• Tissue partitioning
  • Root level exclusion
  • Salt excretion
  • Altered flowering schedule


Water and mineral is transported through xylem. Light energy concert water in the leaves to vapour. Water is absorbed from the soil by the roots, creating pressure. (from roots to leaves(evaportation via stomata)

When the stomata are open, gases can be exchanged, but water vapour can also escape from the leaves. This water must be replaced by water taken into the roots and carried through the plants to the leaves. This process is called transpiration and is the result of gas exchange in the leaves.

Light energy converts water in the leaves to vapour, which evaporates from the leaf via stomata

New water is absorbed from the soil by the roots, creating a difference in pressure between the leaves (low) and roots (high)

Water will flow, via the xylem, along the pressure gradient to replace the water lost from leaves (transpiration stream)

Water is lost from the leaves of the plant when it is converted into vapour (evaporation) and diffuses from the stomata.

Some of the light energy absorbed by leaves is converted into heat, which evaporates water within the spongy mesophyll.

This vapour diffuses out of the leaf via stomata, creating a negative pressure gradient within the leaf.

This negative pressure creates a tension force in leaf cell walls which draws water from the xylem (transpiration pull).

The water is pulled from the xylem under tension due to the adhesive attraction between water and the leaf cell walls.

The xylem is a specialised structure that functions to facilitate the movement of water throughout the plant

It is a tube composed of dead cells that are hollow (no protoplasm) to allow for the free movement of water

Because the cells are dead, the movement of water is an entirely passive process and occurs in one direction only

The cell wall contains numerous pores (called pits), which enables water to be transferred between cells

Walls have thickened cellulose and are reinforced by lignin, so as to provide strength as water is transported under tension

Xylems can be composed of tracheids (all vascular plants) and vessel elements (certain vascular plants only)

Tracheids are tapered cells that exchange water solely via pits, leading to a slower rate of water transfer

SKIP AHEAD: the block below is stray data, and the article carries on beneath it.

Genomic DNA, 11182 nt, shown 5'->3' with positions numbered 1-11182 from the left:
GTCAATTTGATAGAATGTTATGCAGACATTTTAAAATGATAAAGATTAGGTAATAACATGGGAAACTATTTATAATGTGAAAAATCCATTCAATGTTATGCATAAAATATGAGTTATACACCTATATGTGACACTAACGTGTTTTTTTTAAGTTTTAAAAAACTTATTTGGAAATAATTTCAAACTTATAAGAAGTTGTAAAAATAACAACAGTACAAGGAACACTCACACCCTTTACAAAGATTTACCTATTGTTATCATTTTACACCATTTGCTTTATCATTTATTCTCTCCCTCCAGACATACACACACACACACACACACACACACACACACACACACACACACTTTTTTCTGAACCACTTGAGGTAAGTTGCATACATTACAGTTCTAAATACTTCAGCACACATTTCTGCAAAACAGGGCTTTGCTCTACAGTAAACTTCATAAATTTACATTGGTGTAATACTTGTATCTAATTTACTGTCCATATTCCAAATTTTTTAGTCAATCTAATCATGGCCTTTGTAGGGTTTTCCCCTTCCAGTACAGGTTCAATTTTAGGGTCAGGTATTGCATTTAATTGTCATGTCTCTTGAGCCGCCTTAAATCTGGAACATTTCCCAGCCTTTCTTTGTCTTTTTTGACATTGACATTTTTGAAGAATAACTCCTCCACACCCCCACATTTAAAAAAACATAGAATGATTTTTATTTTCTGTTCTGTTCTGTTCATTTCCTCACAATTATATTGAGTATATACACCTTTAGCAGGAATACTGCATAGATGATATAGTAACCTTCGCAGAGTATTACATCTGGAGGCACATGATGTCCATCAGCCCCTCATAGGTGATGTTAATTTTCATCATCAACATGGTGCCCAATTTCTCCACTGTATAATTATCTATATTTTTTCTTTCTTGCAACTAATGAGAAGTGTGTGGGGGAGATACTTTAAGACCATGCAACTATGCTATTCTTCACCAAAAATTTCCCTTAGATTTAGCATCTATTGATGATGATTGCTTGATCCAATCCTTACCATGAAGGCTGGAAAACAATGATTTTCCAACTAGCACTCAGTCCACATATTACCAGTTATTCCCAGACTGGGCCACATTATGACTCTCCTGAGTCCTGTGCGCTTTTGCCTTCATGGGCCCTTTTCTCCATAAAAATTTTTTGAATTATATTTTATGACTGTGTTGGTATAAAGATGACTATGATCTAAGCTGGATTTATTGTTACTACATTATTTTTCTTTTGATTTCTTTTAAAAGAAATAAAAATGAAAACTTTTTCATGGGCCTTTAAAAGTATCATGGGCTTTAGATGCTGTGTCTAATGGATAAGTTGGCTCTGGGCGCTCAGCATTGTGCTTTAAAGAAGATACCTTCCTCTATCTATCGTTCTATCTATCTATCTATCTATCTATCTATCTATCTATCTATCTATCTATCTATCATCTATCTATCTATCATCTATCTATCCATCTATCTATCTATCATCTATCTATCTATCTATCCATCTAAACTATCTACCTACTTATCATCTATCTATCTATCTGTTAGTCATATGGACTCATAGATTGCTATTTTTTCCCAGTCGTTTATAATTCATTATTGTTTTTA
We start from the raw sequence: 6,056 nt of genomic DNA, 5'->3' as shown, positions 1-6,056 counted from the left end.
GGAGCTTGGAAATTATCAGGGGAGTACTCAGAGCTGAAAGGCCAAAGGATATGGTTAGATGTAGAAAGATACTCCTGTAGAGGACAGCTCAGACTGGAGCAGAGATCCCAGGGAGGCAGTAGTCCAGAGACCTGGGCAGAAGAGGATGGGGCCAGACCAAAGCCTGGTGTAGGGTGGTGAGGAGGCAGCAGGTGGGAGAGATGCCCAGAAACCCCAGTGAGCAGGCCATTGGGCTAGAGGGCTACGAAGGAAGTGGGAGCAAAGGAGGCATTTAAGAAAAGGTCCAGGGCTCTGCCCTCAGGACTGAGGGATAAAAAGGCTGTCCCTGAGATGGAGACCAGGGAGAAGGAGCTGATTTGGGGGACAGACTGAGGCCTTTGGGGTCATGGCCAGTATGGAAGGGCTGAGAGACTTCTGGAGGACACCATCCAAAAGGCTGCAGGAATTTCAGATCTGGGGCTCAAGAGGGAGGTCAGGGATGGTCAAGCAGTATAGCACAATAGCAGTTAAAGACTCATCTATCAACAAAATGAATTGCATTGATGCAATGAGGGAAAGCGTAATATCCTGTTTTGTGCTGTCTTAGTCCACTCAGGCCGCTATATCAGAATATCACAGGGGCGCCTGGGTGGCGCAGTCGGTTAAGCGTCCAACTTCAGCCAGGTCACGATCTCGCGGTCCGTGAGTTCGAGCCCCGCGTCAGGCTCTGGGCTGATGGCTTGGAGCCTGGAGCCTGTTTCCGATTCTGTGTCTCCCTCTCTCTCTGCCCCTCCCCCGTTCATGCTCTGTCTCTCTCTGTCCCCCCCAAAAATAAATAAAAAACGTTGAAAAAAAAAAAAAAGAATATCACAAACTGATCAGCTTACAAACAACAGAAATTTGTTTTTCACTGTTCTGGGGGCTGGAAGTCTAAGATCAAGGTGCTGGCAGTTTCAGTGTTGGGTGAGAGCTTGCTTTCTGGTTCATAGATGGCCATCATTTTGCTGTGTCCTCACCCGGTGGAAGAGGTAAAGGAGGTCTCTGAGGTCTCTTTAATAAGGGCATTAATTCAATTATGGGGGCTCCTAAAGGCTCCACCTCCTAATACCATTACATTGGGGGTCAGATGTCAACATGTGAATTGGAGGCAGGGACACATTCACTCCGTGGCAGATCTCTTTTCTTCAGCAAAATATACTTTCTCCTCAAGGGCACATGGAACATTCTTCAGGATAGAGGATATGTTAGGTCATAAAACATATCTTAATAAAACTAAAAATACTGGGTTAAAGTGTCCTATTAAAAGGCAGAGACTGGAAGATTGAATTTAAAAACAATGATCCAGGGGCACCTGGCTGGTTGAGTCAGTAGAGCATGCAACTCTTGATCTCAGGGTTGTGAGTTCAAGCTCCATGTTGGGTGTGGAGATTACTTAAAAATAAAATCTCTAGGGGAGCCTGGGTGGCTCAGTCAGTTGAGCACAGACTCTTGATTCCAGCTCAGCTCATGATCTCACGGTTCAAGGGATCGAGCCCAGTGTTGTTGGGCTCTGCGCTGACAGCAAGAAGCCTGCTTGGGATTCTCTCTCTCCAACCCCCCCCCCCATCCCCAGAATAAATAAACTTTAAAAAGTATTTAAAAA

In vessel elements, the end walls have become fused to form a continuous tube, resulting in a faster rate of water transfer

All xylem vessels are reinforced by lignin, which may be deposited in different ways:

In annular vessels, the lignin forms a pattern of circular rings at equal distances from each other

In spiral vessels, the lignin is present in the form of a helix or coil

Organic compounds are transported from sources to sinks via a vascular tube system called the phloem Active transport is used to load organic compounds into phloem sieve tubes at the source.

High concentrations of solutes in the phloem at the source lead to water uptake by osmosis.

Raised hydrostatic pressure causes the contents of the phloem to flow towards sinks.

Translocation is the movement of organic compounds (e.g. sugars, amino acids) from sources to sinks

1.Sugars produced by photosynthesising tissues or other sources are actively loaded (i.e. ATP is used for this process) into sieve tubes by companion cells. This causes the concentration of solute to build up in the sieve tubes.

2.Water then enters the sieve tubes by osmosis from neighbouring xylem vessels.

3.As water is incompressible and sieves elements have a rigid cell wall, this inflow of water creates a great deal of internal pressure. The pressure causes movement of water and carbohydrates through the pores of the sieve plates, down the tube towards the sink. The pressure that drives this mass flow is called hydrostatic pressure.

4.At the sink, companion cells actively unload the sieve tube. some of the carbohydrates are converted into starch and stored and some are used by the respiring cells. As sugars leave the sieve tube, the concentration of solute decreases, which in turn leads to water moving to the neighbouring vessel by osmosis.

5.The loss of water from the sieve tube will lead to a drop in hydrostatic pressure. This is important as it allows transport along hydrostatic pressure gradients in sieve tubes. As phloem sap flows from source to sink , it is transported from a region of high hydrostatic pressure to one of lower hydrostatic pressure. This process is also referred to as the pressure-flow mechanism.